Liese Ricketts

My father, now very, very old, near ancient, lives alone on his farm.
Thick, insistent vegetation shrouds the buildings around his house. Giant trees fall and are left to rest. Structures, once useful, slump and collapse, succumbing to a lush profusion.
A mourning dove coos behind me as I step on to his porch. She sounds three deep round notes, monotone prophecies. Implacable mosquitoes swarm in the dry August heat; frenzied, I swat to keep from being eaten.
My father greets me, smiling widely, and declares, “The robins have gone.” He has said that at this time all my life. Then he always says, “They were here yesterday and today they are all gone. They know when to go.”
I know he is right. I have inherited his keenness for subtle changes in our Midwestern seasons. That morning, as I stepped outside of my home, I had smelled a hint of something, a coolness, maybe a dryness, something different. Fall is coming, I thought.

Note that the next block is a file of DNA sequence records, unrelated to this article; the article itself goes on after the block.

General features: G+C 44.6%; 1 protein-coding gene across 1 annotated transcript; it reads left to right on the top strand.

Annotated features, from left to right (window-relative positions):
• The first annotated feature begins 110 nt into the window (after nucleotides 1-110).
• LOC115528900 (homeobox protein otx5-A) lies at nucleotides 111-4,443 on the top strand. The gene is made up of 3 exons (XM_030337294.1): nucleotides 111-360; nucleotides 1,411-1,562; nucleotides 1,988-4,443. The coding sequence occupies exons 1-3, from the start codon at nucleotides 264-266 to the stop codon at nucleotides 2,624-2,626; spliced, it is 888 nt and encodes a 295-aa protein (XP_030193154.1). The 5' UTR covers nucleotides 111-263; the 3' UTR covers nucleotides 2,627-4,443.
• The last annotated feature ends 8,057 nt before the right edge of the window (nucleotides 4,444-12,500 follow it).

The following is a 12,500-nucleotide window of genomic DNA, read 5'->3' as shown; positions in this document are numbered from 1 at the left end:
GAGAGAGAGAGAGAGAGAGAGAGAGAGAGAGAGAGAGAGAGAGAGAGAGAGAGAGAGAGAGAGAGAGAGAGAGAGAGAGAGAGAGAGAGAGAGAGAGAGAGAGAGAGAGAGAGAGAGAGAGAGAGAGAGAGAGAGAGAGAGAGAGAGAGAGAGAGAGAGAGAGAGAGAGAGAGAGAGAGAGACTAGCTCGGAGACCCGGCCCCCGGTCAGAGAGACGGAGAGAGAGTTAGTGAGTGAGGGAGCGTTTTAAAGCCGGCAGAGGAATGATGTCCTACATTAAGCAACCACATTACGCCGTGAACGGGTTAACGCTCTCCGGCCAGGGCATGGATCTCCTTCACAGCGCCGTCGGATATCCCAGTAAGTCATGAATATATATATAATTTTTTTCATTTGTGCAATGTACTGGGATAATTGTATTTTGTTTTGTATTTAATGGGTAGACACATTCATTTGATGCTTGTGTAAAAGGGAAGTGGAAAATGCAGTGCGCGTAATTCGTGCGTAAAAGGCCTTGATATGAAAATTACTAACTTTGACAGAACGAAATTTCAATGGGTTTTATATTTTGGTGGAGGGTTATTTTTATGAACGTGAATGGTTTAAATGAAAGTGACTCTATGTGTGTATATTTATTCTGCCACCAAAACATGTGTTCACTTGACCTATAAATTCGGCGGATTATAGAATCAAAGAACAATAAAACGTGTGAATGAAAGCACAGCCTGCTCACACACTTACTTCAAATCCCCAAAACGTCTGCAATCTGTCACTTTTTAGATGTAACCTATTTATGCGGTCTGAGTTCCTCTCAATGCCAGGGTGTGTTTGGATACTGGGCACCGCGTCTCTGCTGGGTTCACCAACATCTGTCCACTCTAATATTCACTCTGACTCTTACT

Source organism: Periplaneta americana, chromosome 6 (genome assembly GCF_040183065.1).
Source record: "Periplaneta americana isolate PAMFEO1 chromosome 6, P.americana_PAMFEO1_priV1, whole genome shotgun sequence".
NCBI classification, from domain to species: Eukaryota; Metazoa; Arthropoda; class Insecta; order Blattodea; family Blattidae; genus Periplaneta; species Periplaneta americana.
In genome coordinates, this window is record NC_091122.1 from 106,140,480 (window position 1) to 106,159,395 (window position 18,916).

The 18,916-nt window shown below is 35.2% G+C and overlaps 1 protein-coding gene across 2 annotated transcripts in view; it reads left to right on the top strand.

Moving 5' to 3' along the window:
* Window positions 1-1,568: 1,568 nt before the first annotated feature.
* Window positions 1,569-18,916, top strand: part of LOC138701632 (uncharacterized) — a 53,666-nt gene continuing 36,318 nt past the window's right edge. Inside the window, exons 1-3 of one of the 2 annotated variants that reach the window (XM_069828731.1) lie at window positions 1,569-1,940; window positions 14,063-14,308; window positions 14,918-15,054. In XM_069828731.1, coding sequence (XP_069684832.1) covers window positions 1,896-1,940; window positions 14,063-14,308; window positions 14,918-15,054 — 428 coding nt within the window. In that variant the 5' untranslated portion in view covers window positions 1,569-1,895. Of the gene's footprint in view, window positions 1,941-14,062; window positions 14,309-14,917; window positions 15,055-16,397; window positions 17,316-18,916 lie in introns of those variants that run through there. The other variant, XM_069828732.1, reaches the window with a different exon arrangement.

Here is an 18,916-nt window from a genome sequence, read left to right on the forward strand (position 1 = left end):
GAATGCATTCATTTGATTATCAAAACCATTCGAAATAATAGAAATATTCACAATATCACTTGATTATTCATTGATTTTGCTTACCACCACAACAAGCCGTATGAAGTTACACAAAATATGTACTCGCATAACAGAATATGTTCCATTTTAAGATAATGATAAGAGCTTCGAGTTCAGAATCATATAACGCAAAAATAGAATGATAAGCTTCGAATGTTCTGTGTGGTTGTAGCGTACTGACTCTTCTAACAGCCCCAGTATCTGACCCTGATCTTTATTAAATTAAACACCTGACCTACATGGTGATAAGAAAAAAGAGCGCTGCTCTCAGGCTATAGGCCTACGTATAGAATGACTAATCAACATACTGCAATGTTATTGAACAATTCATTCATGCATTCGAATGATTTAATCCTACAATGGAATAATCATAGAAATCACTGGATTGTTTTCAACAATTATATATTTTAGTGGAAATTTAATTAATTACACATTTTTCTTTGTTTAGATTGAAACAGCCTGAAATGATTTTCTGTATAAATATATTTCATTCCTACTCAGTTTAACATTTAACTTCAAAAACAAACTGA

In February near its end, over the phone, because wicked weather sometimes keeps us apart, he declares each year, “The back of winter is broken. Oh sure, we may get some storms and more snow, but the worst has passed.” I know that, too.
Today the robins, prophets of spring and fall, have gone. I see he has left a bowl of bones on the porch for the raccoons.
Death blooms wildly in a weedy chaos.

— Liese Ricketts, Chicago, Illinois, USA